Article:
Second, Rosetta relies on propellant to manoeuvre around the comet as it carries out its scientific measurements, and this is ever depleting, limiting any renewed post-hibernation operations.
Third, the spacecraft and science instruments are aging and will be well beyond their nominal operating lifetime post-hibernation.
These constraints led the Science Working Team to consider scenarios that would see the mission end in September 2016. Taking into account the available resources, the SWT decided that the ultimate end would be to first make a slow approach to the comet, getting back to within 10 km and even closer. Getting this close has not been possible for much of the past year due to the high activity of the comet, and there is much to be gained scientifically in investigating the low altitude region of the comet’s coma and studying its post-perihelion surface in great detail. Then Rosetta would begin a slow descent towards the surface, taking scientific data at very low altitudes, and ultimately leading to a controlled impact, ending this landmark scientific mission with Rosetta joining Philae on the surface of the comet.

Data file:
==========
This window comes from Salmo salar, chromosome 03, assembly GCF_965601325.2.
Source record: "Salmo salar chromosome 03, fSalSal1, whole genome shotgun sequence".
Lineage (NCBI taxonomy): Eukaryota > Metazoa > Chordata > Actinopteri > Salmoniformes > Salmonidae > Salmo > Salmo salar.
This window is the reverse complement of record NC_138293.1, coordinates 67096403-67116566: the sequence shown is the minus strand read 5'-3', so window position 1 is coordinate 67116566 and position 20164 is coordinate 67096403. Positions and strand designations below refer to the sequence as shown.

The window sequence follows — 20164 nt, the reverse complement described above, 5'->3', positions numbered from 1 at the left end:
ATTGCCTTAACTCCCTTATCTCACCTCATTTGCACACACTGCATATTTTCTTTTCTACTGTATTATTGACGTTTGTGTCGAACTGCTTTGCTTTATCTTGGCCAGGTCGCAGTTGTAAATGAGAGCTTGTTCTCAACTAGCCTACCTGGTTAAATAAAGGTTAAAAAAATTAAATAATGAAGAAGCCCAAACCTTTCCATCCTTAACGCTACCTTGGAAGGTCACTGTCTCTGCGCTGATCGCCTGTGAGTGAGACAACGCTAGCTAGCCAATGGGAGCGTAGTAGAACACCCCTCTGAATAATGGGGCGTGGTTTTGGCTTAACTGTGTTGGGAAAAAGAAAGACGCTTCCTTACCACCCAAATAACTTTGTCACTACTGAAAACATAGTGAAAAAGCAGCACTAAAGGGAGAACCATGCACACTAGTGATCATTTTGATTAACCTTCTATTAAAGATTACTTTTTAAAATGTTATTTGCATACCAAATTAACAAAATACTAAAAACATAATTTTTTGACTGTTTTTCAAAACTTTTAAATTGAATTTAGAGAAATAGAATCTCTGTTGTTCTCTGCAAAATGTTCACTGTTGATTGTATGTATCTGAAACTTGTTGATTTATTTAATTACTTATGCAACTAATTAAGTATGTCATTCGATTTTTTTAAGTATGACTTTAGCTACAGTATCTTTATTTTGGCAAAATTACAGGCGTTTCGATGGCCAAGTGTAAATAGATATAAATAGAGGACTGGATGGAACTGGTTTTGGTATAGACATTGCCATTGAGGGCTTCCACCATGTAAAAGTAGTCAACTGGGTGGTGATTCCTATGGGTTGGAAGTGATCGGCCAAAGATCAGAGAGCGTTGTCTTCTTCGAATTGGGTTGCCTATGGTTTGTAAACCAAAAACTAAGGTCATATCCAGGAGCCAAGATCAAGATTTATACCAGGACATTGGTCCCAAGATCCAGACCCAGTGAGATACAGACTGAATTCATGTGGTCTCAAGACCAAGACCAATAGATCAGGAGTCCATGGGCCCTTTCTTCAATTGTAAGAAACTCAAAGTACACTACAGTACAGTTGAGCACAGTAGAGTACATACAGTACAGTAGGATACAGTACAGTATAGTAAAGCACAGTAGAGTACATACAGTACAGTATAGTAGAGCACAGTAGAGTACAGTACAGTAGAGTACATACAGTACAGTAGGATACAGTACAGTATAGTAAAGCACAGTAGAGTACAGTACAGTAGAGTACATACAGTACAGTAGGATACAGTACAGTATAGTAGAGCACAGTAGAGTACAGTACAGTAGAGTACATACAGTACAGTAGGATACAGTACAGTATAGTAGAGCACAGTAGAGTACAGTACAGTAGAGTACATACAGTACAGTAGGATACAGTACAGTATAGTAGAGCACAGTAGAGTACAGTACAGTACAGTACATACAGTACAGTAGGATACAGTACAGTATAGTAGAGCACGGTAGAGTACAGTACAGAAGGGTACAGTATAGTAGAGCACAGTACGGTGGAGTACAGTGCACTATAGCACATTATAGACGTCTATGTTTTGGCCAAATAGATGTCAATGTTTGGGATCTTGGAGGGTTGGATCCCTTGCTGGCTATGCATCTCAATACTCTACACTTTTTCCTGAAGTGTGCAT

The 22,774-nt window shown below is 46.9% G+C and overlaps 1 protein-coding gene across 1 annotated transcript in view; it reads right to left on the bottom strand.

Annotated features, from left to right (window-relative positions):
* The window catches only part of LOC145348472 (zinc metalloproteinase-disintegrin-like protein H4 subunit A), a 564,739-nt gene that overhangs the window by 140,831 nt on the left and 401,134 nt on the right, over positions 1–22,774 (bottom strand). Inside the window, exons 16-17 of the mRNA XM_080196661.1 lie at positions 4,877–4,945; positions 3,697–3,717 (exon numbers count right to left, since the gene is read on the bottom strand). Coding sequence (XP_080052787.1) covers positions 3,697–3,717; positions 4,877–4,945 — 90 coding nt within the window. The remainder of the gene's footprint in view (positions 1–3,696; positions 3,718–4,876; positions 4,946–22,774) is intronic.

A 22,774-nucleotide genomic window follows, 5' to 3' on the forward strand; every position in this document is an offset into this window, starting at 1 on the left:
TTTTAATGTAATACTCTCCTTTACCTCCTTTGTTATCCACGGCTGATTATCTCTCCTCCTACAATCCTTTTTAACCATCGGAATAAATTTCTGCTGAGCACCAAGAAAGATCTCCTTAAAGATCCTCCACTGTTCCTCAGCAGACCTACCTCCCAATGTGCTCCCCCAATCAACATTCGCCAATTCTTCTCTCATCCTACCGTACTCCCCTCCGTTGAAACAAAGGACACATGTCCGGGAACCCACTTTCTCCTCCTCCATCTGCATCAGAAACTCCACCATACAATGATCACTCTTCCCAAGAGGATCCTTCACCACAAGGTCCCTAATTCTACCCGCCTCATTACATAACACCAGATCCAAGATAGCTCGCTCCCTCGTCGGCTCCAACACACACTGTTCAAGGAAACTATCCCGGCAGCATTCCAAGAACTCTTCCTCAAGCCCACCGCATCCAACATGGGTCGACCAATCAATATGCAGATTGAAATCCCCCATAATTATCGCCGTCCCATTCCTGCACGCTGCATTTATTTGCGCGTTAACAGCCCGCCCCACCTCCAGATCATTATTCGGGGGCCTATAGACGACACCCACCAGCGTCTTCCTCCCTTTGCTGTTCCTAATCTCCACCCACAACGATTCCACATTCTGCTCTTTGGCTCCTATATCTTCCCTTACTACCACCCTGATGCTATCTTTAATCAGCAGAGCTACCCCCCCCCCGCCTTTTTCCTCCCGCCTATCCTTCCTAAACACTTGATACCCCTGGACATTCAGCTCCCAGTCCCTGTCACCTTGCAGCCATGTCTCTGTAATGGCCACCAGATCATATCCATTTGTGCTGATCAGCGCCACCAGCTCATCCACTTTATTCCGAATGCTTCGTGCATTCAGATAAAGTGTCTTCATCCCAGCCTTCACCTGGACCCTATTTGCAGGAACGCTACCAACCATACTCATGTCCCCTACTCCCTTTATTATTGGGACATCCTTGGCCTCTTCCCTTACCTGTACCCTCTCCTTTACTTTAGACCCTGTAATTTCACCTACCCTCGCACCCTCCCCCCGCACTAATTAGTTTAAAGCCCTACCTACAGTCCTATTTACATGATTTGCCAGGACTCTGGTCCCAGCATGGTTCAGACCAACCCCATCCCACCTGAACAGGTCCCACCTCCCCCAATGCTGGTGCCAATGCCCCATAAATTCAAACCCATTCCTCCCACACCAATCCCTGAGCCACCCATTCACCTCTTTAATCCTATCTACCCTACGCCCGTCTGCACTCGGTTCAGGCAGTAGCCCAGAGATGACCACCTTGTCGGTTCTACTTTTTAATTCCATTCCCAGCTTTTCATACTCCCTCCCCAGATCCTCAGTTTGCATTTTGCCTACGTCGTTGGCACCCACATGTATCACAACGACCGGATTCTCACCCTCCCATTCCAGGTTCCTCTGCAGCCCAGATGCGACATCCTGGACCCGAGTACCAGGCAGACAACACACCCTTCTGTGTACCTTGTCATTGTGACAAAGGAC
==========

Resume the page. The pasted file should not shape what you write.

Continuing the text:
In the meantime, the upcoming months of Rosetta operations will see a renewed focus on close proximity to the comet as its activity continues to drop, as well as investigations of previously uncharted territories at larger distances around the comet, including the tail region.
What does the landing scenario currently look like?
We are still discussing the sequence of events that will take place in Rosetta’s final weeks. Operations very close to the comet will be very complex and challenging, even more so than the trajectory planned by the flight dynamics team in 2014 to deliver Philae to the surface.